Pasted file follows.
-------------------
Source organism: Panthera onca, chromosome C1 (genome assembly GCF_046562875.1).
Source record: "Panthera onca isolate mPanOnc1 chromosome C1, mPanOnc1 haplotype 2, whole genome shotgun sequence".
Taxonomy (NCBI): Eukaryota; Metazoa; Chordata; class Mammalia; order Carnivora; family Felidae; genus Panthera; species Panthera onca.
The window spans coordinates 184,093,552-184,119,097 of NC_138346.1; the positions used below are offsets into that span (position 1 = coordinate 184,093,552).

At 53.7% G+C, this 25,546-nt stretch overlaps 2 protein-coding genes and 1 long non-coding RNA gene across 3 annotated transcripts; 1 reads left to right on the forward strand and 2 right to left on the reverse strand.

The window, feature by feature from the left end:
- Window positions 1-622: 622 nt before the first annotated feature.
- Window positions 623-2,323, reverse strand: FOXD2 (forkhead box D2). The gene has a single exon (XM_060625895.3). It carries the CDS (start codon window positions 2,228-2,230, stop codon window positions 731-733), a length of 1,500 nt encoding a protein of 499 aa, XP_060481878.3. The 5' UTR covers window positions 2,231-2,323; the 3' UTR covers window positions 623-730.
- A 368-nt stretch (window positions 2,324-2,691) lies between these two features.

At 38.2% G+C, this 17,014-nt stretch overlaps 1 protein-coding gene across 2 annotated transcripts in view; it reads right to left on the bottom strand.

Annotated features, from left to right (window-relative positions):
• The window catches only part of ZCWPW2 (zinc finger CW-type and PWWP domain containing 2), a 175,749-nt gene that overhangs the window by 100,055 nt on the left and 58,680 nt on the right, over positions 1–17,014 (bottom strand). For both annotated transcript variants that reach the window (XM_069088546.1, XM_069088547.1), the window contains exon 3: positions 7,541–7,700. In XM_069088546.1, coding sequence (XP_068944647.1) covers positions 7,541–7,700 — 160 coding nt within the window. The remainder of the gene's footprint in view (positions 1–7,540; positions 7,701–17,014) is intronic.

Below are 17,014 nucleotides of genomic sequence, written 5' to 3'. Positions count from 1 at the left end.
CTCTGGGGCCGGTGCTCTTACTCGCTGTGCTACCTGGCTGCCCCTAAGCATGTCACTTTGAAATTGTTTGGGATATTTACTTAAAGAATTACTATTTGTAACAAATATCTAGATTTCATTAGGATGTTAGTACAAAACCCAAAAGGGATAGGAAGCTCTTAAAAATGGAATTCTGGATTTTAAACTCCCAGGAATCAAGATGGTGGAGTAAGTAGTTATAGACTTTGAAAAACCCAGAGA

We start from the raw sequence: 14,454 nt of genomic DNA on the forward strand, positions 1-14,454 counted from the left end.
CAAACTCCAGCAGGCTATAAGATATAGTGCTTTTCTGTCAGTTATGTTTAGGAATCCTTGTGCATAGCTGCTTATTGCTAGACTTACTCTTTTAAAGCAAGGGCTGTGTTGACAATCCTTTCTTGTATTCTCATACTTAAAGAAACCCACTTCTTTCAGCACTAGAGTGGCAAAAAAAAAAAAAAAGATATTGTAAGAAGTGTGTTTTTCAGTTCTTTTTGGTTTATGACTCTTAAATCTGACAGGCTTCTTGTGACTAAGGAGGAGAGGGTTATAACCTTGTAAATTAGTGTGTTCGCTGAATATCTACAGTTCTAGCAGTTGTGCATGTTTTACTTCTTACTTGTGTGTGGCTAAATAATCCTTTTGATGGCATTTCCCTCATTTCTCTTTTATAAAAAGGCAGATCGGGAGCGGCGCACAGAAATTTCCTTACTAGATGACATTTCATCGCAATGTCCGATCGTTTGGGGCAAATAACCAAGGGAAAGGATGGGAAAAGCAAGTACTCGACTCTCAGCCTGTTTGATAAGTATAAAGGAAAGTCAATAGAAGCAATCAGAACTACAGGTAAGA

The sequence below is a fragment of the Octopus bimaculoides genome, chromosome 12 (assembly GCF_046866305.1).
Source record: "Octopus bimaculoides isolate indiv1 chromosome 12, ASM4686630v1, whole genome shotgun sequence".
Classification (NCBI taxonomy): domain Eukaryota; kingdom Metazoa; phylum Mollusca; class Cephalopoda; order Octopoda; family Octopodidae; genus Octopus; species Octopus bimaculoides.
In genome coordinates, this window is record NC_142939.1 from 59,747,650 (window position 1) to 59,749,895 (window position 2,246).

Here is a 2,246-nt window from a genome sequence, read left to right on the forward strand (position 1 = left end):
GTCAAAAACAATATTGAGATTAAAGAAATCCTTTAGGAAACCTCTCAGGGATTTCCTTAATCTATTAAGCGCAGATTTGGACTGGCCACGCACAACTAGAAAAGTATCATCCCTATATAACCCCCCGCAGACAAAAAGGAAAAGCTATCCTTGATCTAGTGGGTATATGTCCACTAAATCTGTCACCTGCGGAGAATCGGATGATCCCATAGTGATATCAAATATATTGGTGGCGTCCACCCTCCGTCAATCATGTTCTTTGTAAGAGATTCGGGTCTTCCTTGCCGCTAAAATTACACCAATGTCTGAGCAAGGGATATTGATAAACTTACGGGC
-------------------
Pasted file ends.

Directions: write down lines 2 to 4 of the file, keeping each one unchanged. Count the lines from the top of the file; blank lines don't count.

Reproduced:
Source record: "Panthera onca isolate mPanOnc1 chromosome C1, mPanOnc1 haplotype 2, whole genome shotgun sequence".
Taxonomy (NCBI): Eukaryota; Metazoa; Chordata; class Mammalia; order Carnivora; family Felidae; genus Panthera; species Panthera onca.
The window spans coordinates 184,093,552-184,119,097 of NC_138346.1; the positions used below are offsets into that span (position 1 = coordinate 184,093,552).